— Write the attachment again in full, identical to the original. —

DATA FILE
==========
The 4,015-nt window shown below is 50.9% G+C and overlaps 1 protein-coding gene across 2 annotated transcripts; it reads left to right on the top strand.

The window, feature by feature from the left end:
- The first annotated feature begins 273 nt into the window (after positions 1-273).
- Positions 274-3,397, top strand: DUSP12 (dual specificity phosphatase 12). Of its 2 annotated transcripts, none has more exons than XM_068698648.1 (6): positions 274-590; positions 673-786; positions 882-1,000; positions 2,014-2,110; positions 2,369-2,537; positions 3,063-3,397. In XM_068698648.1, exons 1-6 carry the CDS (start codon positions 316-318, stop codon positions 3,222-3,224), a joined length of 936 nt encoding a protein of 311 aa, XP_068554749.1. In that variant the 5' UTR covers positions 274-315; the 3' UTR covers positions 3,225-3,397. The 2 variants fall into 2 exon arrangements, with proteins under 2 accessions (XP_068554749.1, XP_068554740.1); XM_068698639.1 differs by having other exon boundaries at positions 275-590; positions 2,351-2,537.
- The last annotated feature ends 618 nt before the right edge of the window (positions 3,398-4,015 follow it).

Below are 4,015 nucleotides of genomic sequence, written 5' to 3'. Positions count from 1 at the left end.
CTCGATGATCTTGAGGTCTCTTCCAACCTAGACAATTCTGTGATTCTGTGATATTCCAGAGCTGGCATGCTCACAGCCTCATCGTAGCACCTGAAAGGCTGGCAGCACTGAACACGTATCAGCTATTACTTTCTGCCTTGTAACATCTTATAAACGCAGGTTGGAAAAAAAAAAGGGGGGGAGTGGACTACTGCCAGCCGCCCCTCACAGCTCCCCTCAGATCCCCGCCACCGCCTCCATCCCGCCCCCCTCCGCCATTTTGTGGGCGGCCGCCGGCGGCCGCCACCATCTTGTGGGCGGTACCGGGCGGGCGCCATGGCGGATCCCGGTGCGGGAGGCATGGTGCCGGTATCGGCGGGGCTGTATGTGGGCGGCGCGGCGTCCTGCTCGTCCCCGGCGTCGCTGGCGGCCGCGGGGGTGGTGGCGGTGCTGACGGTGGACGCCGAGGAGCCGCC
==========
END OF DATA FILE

The 4,015-nt window shown below is 50.9% G+C and overlaps 1 protein-coding gene across 2 annotated transcripts; it reads left to right on the top strand.

The window, feature by feature from the left end:
- The first annotated feature begins 273 nt into the window (after positions 1-273).
- Positions 274-3,397, top strand: DUSP12 (dual specificity phosphatase 12). Of its 2 annotated transcripts, none has more exons than XM_068698648.1 (6): positions 274-590; positions 673-786; positions 882-1,000; positions 2,014-2,110; positions 2,369-2,537; positions 3,063-3,397. In XM_068698648.1, exons 1-6 carry the CDS (start codon positions 316-318, stop codon positions 3,222-3,224), a joined length of 936 nt encoding a protein of 311 aa, XP_068554749.1. In that variant the 5' UTR covers positions 274-315; the 3' UTR covers positions 3,225-3,397. The 2 variants fall into 2 exon arrangements, with proteins under 2 accessions (XP_068554749.1, XP_068554740.1); XM_068698639.1 differs by having other exon boundaries at positions 275-590; positions 2,351-2,537.
- The last annotated feature ends 618 nt before the right edge of the window (positions 3,398-4,015 follow it).

Below are 4,015 nucleotides of genomic sequence, written 5' to 3'. Positions count from 1 at the left end.
CTCGATGATCTTGAGGTCTCTTCCAACCTAGACAATTCTGTGATTCTGTGATATTCCAGAGCTGGCATGCTCACAGCCTCATCGTAGCACCTGAAAGGCTGGCAGCACTGAACACGTATCAGCTATTACTTTCTGCCTTGTAACATCTTATAAACGCAGGTTGGAAAAAAAAAAGGGGGGGAGTGGACTACTGCCAGCCGCCCCTCACAGCTCCCCTCAGATCCCCGCCACCGCCTCCATCCCGCCCCCCTCCGCCATTTTGTGGGCGGCCGCCGGCGGCCGCCACCATCTTGTGGGCGGTACCGGGCGGGCGCCATGGCGGATCCCGGTGCGGGAGGCATGGTGCCGGTATCGGCGGGGCTGTATGTGGGCGGCGCGGCGTCCTGCTCGTCCCCGGCGTCGCTGGCGGCCGCGGGGGTGGTGGCGGTGCTGACGGTGGACGCCGAGGAGCCGCC